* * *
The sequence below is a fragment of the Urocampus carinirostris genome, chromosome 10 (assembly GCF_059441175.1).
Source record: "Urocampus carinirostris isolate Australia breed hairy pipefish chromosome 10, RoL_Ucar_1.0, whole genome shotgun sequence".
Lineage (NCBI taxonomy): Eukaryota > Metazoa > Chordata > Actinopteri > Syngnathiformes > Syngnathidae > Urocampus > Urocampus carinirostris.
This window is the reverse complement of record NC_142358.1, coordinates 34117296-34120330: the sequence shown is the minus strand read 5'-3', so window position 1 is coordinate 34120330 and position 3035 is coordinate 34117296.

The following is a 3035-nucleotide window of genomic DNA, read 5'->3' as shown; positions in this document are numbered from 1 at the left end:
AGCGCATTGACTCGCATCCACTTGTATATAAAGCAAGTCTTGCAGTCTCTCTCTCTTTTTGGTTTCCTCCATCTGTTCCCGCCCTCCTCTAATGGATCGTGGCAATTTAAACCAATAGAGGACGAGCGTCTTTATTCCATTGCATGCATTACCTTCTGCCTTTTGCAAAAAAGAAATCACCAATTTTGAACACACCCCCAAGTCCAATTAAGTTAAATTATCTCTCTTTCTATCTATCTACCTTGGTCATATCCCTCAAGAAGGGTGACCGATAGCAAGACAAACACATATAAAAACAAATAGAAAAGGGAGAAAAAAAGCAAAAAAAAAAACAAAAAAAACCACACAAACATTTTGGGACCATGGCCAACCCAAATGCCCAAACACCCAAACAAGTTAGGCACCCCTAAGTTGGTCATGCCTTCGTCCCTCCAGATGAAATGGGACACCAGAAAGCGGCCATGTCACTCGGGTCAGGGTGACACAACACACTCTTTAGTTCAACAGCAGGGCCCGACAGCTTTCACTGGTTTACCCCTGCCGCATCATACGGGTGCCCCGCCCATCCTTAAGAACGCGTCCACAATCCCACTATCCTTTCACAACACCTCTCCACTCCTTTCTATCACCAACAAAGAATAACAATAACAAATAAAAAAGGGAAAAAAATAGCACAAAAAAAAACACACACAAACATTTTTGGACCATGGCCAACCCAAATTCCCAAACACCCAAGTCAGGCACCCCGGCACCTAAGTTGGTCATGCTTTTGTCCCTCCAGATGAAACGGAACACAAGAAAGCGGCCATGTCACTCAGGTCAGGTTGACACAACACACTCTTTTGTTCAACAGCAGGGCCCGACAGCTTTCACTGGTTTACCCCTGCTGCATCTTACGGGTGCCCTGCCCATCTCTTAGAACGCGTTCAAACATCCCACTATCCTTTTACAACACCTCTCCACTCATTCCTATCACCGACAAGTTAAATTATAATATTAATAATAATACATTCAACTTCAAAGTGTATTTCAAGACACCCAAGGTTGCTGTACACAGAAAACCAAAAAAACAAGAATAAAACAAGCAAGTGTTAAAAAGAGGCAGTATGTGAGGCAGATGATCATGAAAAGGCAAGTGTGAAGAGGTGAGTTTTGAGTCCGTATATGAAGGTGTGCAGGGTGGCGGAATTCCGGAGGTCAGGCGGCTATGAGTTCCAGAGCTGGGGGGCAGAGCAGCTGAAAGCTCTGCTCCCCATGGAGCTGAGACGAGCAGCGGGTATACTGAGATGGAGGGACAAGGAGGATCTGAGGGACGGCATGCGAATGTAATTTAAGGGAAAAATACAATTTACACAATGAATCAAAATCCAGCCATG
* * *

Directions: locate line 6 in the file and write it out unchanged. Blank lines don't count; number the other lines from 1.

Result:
AGCGCATTGACTCGCATCCACTTGTATATAAAGCAAGTCTTGCAGTCTCTCTCTCTTTTTGGTTTCCTCCATCTGTTCCCGCCCTCCTCTAATGGATCGTGGCAATTTAAACCAATAGAGGACGAGCGTCTTTATTCCATTGCATGCATTACCTTCTGCCTTTTGCAAAAAAGAAATCACCAATTTTGAACACACCCCCAAGTCCAATTAAGTTAAATTATCTCTCTTTCTATCTATCTACCTTGGTCATATCCCTCAAGAAGGGTGACCGATAGCAAGACAAACACATATAAAAACAAATAGAAAAGGGAGAAAAAAAGCAAAAAAAAAAACAAAAAAAACCACACAAACATTTTGGGACCATGGCCAACCCAAATGCCCAAACACCCAAACAAGTTAGGCACCCCTAAGTTGGTCATGCCTTCGTCCCTCCAGATGAAATGGGACACCAGAAAGCGGCCATGTCACTCGGGTCAGGGTGACACAACACACTCTTTAGTTCAACAGCAGGGCCCGACAGCTTTCACTGGTTTACCCCTGCCGCATCATACGGGTGCCCCGCCCATCCTTAAGAACGCGTCCACAATCCCACTATCCTTTCACAACACCTCTCCACTCCTTTCTATCACCAACAAAGAATAACAATAACAAATAAAAAAGGGAAAAAAATAGCACAAAAAAAAACACACACAAACATTTTTGGACCATGGCCAACCCAAATTCCCAAACACCCAAGTCAGGCACCCCGGCACCTAAGTTGGTCATGCTTTTGTCCCTCCAGATGAAACGGAACACAAGAAAGCGGCCATGTCACTCAGGTCAGGTTGACACAACACACTCTTTTGTTCAACAGCAGGGCCCGACAGCTTTCACTGGTTTACCCCTGCTGCATCTTACGGGTGCCCTGCCCATCTCTTAGAACGCGTTCAAACATCCCACTATCCTTTTACAACACCTCTCCACTCATTCCTATCACCGACAAGTTAAATTATAATATTAATAATAATACATTCAACTTCAAAGTGTATTTCAAGACACCCAAGGTTGCTGTACACAGAAAACCAAAAAAACAAGAATAAAACAAGCAAGTGTTAAAAAGAGGCAGTATGTGAGGCAGATGATCATGAAAAGGCAAGTGTGAAGAGGTGAGTTTTGAGTCCGTATATGAAGGTGTGCAGGGTGGCGGAATTCCGGAGGTCAGGCGGCTATGAGTTCCAGAGCTGGGGGGCAGAGCAGCTGAAAGCTCTGCTCCCCATGGAGCTGAGACGAGCAGCGGGTATACTGAGATGGAGGGACAAGGAGGATCTGAGGGACGGCATGCGAATGTAATTTAAGGGAAAAATACAATTTACACAATGAATCAAAATCCAGCCATG